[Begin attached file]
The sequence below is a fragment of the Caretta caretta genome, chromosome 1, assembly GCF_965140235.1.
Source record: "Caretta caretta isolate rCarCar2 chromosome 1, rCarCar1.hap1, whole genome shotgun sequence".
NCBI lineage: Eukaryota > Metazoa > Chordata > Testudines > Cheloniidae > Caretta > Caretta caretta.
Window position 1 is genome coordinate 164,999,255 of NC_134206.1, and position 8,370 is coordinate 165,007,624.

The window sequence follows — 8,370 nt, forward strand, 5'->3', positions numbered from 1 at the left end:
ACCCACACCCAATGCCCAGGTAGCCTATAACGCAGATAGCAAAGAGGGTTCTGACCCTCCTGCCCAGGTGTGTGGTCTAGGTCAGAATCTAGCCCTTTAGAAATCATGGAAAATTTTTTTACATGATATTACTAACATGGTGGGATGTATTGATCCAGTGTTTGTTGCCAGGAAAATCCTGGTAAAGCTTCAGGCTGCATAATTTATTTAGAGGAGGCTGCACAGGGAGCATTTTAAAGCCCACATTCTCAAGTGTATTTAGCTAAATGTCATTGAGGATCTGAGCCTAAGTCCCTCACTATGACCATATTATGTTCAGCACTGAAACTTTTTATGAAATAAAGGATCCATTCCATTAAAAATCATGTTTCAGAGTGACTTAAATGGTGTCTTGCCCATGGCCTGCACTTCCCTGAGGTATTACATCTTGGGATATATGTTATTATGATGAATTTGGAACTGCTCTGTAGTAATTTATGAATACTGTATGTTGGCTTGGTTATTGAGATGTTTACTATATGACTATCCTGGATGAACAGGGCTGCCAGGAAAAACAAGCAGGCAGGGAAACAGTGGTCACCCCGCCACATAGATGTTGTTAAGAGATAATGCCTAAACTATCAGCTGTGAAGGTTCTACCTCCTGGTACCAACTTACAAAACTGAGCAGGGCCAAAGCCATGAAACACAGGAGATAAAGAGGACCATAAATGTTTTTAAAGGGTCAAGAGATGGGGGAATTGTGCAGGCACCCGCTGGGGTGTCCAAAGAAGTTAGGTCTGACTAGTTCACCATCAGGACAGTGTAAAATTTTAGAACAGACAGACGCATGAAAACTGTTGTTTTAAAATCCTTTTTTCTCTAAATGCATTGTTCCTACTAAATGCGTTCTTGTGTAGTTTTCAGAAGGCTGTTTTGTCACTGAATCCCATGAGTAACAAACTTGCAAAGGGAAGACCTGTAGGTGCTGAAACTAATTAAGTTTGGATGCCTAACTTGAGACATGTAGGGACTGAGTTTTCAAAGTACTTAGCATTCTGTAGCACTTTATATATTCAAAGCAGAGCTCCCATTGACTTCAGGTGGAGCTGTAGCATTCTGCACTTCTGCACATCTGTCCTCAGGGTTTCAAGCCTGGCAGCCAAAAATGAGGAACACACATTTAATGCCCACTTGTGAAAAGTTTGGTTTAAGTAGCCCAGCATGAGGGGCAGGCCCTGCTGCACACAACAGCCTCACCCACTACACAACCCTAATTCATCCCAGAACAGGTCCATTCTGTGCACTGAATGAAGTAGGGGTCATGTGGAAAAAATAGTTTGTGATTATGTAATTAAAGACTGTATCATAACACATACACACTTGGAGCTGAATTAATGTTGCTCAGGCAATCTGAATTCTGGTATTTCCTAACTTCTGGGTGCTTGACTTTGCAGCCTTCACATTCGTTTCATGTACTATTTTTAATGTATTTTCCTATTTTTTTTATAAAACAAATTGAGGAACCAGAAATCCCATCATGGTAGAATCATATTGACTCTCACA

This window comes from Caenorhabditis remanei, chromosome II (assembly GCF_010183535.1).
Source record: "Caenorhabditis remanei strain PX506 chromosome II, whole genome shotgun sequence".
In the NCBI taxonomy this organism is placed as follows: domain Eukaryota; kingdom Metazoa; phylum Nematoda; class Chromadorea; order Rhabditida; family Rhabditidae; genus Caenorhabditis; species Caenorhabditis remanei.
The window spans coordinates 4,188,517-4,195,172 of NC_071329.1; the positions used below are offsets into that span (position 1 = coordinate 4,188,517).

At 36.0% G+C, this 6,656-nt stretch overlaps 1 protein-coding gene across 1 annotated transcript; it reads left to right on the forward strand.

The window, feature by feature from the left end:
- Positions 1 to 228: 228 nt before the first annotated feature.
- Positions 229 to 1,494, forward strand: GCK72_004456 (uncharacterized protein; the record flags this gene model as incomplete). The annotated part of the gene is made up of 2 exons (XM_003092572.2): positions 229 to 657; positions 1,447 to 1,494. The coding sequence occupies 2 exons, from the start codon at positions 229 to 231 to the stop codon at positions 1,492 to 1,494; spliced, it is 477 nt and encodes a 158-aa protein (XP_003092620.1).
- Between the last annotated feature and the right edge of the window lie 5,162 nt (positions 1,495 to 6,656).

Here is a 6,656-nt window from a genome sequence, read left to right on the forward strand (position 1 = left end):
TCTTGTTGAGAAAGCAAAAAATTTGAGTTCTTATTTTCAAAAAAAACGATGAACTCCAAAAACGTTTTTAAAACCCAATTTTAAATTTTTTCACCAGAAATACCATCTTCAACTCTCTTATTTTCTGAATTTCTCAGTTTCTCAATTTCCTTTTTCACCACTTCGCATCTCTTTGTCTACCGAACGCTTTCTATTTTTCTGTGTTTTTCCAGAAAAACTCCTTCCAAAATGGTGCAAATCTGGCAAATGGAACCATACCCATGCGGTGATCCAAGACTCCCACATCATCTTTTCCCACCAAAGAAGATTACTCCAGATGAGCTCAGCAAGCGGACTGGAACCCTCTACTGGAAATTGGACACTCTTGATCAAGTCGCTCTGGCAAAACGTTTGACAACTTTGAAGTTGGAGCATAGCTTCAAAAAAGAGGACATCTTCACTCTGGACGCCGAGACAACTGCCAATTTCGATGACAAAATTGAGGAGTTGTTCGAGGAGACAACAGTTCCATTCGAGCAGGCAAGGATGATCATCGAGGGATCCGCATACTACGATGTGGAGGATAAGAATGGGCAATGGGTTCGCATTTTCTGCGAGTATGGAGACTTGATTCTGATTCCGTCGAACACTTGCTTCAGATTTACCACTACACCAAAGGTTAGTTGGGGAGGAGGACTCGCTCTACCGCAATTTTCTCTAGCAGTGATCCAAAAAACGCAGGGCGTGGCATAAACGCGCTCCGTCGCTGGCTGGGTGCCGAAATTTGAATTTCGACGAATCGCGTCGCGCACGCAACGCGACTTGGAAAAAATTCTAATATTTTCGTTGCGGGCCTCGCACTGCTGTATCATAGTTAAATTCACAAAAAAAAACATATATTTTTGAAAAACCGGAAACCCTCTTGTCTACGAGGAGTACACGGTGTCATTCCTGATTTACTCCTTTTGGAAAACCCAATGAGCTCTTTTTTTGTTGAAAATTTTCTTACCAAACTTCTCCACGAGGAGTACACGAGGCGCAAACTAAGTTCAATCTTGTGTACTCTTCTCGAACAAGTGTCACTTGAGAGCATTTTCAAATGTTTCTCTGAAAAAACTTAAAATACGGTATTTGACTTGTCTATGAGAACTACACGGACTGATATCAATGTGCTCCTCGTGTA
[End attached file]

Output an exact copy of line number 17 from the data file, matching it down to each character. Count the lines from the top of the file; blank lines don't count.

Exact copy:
TCTTGTTGAGAAAGCAAAAAATTTGAGTTCTTATTTTCAAAAAAAACGATGAACTCCAAAAACGTTTTTAAAACCCAATTTTAAATTTTTTCACCAGAAATACCATCTTCAACTCTCTTATTTTCTGAATTTCTCAGTTTCTCAATTTCCTTTTTCACCACTTCGCATCTCTTTGTCTACCGAACGCTTTCTATTTTTCTGTGTTTTTCCAGAAAAACTCCTTCCAAAATGGTGCAAATCTGGCAAATGGAACCATACCCATGCGGTGATCCAAGACTCCCACATCATCTTTTCCCACCAAAGAAGATTACTCCAGATGAGCTCAGCAAGCGGACTGGAACCCTCTACTGGAAATTGGACACTCTTGATCAAGTCGCTCTGGCAAAACGTTTGACAACTTTGAAGTTGGAGCATAGCTTCAAAAAAGAGGACATCTTCACTCTGGACGCCGAGACAACTGCCAATTTCGATGACAAAATTGAGGAGTTGTTCGAGGAGACAACAGTTCCATTCGAGCAGGCAAGGATGATCATCGAGGGATCCGCATACTACGATGTGGAGGATAAGAATGGGCAATGGGTTCGCATTTTCTGCGAGTATGGAGACTTGATTCTGATTCCGTCGAACACTTGCTTCAGATTTACCACTACACCAAAGGTTAGTTGGGGAGGAGGACTCGCTCTACCGCAATTTTCTCTAGCAGTGATCCAAAAAACGCAGGGCGTGGCATAAACGCGCTCCGTCGCTGGCTGGGTGCCGAAATTTGAATTTCGACGAATCGCGTCGCGCACGCAACGCGACTTGGAAAAAATTCTAATATTTTCGTTGCGGGCCTCGCACTGCTGTATCATAGTTAAATTCACAAAAAAAAACATATATTTTTGAAAAACCGGAAACCCTCTTGTCTACGAGGAGTACACGGTGTCATTCCTGATTTACTCCTTTTGGAAAACCCAATGAGCTCTTTTTTTGTTGAAAATTTTCTTACCAAACTTCTCCACGAGGAGTACACGAGGCGCAAACTAAGTTCAATCTTGTGTACTCTTCTCGAACAAGTGTCACTTGAGAGCATTTTCAAATGTTTCTCTGAAAAAACTTAAAATACGGTATTTGACTTGTCTATGAGAACTACACGGACTGATATCAATGTGCTCCTCGTGTA